With this Seville bullfight guide you will the best experience attending a corrida de toros while you are in the city.
Here is a summary of all the steps you should follow.
Before the Seville bullfight starts:
While you are attending the Seville bullfight:
As usual, none of my recommendations are mandatory. This is just some practical advice that I am sharing with you and that you can use at your convenience.
I strongly recommend you to check the Seville bullfight official schedule once you know when you will be traveling to Seville.
It is the best way to ensure that at least one bullfight takes place while you are in Seville.
The official schedule release date occurs with only a few weeks in advance. Nevertheless, I will update all the information as soon as the details are published.
Now that you have included watching a bullfight in your to do list, it’s time to purchase your tickets.
Don’t procrastinate it and get them in advance. Otherwise, you risk not having tickets at all (especially during the most popular festivals) or ending with not-so-good seats.
Despite there are other ways to get them, the easiest and fastest option is to book your Seville bullfight tickets online.
You will avoid the hassle of waiting in line at La Maestranza ticket office, which has limited opening dates and times. And you will save the language barrier because ticket vendors don’t speak a word of English.
Unless you happen to be a real aficionado, chances are you may know very little of what a bullfight is, how the event is structure and what you should do to experience it like a pro.
The best way to fully enjoy a bullfight is by doing your homework before the event. Try to document yourself and read about bullfighting as much as possible.
Alas, there is a ton of information out there and you could spend hours searching on the Internet here and there until you would find the best sources.
The good news is that I have done all the work for you: I have written a complete guide full of practical information.
There is absolutely no obligation to dress in any way when attending a bullfight.
However, as you approach the bullring you will notice that part of the crowd is elegantly dressed. Back in the day, going the bullring was an honor so people dressed accordingly.
That is why
But, as I said before, there is no obligation.
So what should you wear to a bullfight in Seville?
Keep it simple and wear whatever you want and feel comfortable in.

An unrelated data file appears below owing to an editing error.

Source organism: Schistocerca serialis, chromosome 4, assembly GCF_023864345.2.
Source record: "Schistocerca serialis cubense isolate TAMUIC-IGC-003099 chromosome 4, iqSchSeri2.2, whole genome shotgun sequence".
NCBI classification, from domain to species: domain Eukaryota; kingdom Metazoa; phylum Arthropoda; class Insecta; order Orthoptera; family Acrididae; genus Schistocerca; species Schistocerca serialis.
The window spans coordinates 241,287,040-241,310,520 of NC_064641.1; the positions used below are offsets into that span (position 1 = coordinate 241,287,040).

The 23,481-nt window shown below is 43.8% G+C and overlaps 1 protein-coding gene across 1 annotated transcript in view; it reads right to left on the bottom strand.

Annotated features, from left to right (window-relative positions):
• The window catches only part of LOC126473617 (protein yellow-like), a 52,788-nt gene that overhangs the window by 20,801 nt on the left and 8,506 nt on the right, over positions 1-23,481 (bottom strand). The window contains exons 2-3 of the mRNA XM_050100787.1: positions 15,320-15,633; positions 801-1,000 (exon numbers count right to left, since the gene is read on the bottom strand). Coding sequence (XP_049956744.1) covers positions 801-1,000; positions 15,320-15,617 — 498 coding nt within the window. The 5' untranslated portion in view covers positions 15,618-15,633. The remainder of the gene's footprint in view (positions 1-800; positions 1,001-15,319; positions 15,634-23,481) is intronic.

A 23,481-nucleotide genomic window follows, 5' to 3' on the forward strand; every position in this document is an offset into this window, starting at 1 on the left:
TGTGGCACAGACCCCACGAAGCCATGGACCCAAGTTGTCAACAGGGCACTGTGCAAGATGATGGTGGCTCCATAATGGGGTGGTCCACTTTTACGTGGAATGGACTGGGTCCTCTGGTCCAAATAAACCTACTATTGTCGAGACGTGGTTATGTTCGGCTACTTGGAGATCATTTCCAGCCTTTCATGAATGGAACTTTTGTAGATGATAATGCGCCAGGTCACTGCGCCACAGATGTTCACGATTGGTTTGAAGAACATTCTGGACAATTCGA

Just keep in mind the obvious basics:
Thus, my advice is to wear clothing appropriate for any eventuality.
Because of its location, getting to La Maestranza bullring is extremely easy.
My favorite option to get there is by foot for many reasons:
Getting there on time is important because if you don’t, you won’t be allowed to access the tendido (seating section) once the first bull has entered the arena. If you arrive late, you will be forced to to wait in the corridor until the first fight is over.
La Maestranza is a relatively big bullfighting venue with some of the gates hidden in a pedestrian alley.
Once inside, it doesn’t get better. Despite being a rounded-shape building, the main corridor is full of gates of smaller gates, corridors, and stairs.
So, if you get lost (which is very likely), ask for help.
That is why I always recommend to enter the bullring at least half an hour in advance. You will have enough time to get to your seat, you won’t disturb other aficionados and you won’t miss the first fight.
Remember that you can find all the information relative to your seat in your ticket.
During a bullfight, you can talk. Just make sure that you don’t raise the tone of your voice too much.
Actually, once the bull enters the arena, you will notice that most of the audience remain silent or whisper.
During the tercio de varas and the tercio de banderillas, the spectators may clap or shout “ole” in admiration for the performance of the picador, the banderillero or the torero. However, if the bull is not brave enough or one of the bullfight participants performs poorly, the crowd may whistle or even boo.
During the faena the audience remains completely silent out of respect. And there is a reason for this: it is the most dangerous moment of the bullfight. But it is also the most crucial as it will dictate whether the matador does a good job. Or not.
Once each individual fight is over, you may judge it along the rest of the audience. Aren’t you sure? No worries, do as the others do: whistle and boo, remain silent, clap or request an award for the matador by waving a white handkerchief.
Many aficionados don’t like to wait for the participants to leave the arena. They impatiently rush to the exit gate.
On the contrary, I recommend to wait for a few minutes and remain in your seat until most of the crowd has left the tendido.
As you may have noticed when getting to your seat, the stairs are high, narrow and steep. It is relatively easy to trip over them. And the last thing you want is to sprain your ankle.
So wait until the aisle is clear, and take your time to get to your nearest exit.
There is absolutely no need to rush.